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Important 19th Century Florentine Marble Centre Table

Important 19th Century Florentine Granito Verde Della Sedia Di San Lorenzo & Specimen Marble Inlaid Ebonised Parcel Gilt Centre Table. The powerful centre is set with quarter veneered & incredibly rare ancient Egyptian stone Granito verde della sedia di San Lorenzo. The ebonised top is inset with numerous beautifully shaped & rare marble specimens, the four corners with magnificently angled figured Italian alabaster.. The entire frieze and all four legs are inset with superbly figured & carefully matched shaped marble specimens, each set with a shaped gilded recess.
Florence, circa 1870

Width: 58 inches 147cm
Height: 29.5 inches 75cm
Depth: 32 inches 81cm

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Description

Believed gifted to William Montagu Hay, 10th Marquess of Tweeddale & Candida Louisa Dundas Bartolucci upon their marriage in 1878 as a sign of the joining of these two noble families. It has passed through the Family until the death of the 12th Marquess of Tweeddale in 1967 & remained at the Estate.

Granito verde della sedia di San Lorenzo or Lapis Ophites is one of the rarest & most important of stones. It came from Wadi Umm Wikala, near Wadi Semna, Eastern Desert. Egypt. It is so-named because it was used for inlays in the decorative panels of the throne in the Church of San Lorenzo fuori le Mura in Rome including the central and most important panel at the center of the throne back.

Like the other varieties of gabbro from this locality, it has also been known as Ofite because it was thought to come from Mons Ophyates ( Wadi Semna ). Others have suggested the name comes from ‘ophytes’ meaning snake because it was used in Hellenistic times for amulets to ward off the effects of snake bites, a superstition that persisted in Roman times. Rare samples are currently held at the Museo di Storia Naturale dell’Accademia delle Scienze di Siena detta de’ Fisiocritici and in the Francesco Belli Collection, Museo di Scienze della Terra, Bari, in Italy. Few marble pieces also remain from its use in Roman antiquity, in Pompei and at Hadrians Villa at Tivoli.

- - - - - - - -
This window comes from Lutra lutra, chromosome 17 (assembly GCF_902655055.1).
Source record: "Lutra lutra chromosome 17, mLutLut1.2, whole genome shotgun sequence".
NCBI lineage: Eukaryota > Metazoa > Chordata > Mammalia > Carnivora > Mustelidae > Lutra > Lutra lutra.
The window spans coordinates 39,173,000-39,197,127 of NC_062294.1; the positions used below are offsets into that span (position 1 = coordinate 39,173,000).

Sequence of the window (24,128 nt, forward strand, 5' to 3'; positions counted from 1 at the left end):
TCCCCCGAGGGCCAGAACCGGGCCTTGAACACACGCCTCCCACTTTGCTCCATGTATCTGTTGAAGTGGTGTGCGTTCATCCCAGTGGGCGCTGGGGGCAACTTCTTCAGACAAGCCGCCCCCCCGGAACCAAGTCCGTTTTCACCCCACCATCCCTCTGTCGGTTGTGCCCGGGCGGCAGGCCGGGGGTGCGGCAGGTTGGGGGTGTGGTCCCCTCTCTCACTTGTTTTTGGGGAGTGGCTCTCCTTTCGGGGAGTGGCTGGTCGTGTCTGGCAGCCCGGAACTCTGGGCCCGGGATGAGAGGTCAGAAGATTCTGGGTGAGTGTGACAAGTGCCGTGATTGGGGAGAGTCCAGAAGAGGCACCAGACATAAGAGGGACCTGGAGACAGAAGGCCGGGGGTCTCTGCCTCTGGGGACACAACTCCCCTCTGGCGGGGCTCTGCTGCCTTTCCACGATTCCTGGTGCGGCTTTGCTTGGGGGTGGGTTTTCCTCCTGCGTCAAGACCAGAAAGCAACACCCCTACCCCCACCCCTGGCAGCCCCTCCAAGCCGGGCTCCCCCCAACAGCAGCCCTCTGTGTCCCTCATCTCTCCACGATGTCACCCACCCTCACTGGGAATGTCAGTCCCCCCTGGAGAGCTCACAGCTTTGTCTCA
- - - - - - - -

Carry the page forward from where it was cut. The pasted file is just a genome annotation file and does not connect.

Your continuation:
Francesco Corsi’s collection is now housed in Oxford, he described this stone as ‘Rarissimo’.

William Montagu Hay ( 1826 – 1911 ) was the third son of George Hay, 8th Marquess of Tweeddale (1787–1876) by his marriage to Susan, a daughter of William Montagu, 5th Duke of Manchester. As a younger son, Hay was educated at the Imperial Service College and then served in the Bengal Civil Service from 1845 to 1862, including some years as Deputy Commissioner of Simla and then as Superintendent of the Hill States of Northern India. Following his permanent return from India, Hay was Liberal Member of Parliament for Taunton from 1865 to 1868, and was elected again for Haddington Burghs in 1878.  He also became Chairman of the North British Railway Company. On 18 May 1878, at St Augustine’s Church, London, he married Candida Louisa, a daughter of Signor Vincencio Bartolucci of Cantiano, Italy. They had three sons and one daughter. After succeeding his brother Arthur as Marquess of Tweeddale on 29 December 1878, he became the owner of estates totalling some 40,000 acres in Scotland. In 1881 he was created Baron Tweeddale of Yester in the peerage of the United Kingdom, giving him a seat in the House of Lords.  As well as being Hereditary Chamberlain of Dunfermline he was Lord High Commissioner to the General Assembly of the Church of Scotland from 1889 to 1892 and again in 1896–97. He died on 25 November 1911 at his London house and was succeeded by his eldest son, the Earl of Gifford.

Candida Louisa Dundas Bartolucci ( 1858-1925 ), was the daughter of Vincencio Bartolucci & Clementina Dundas.

The Bartolucci Family are a historically important Italian noble Family whose origins can be traced to 14th Century Florence, Italy.

The Dundas Family established its position as one of the most important in the history of Scotland. Once widely regarded as one of the noblest in the British Empire. Although no longer widely known, the Dundas clan has been instrumental in some of the most important events in Scottish history. It was in the 18th century that the family was key in allowing the Act of Union with England to commence, thereby creating the ‘United’ Kingdom in its current form.

The refined power & beautiful elegance of this Florentine masterpiece cannot be overstated, it is incredibly rare with outstanding provenance. A true masterpiece.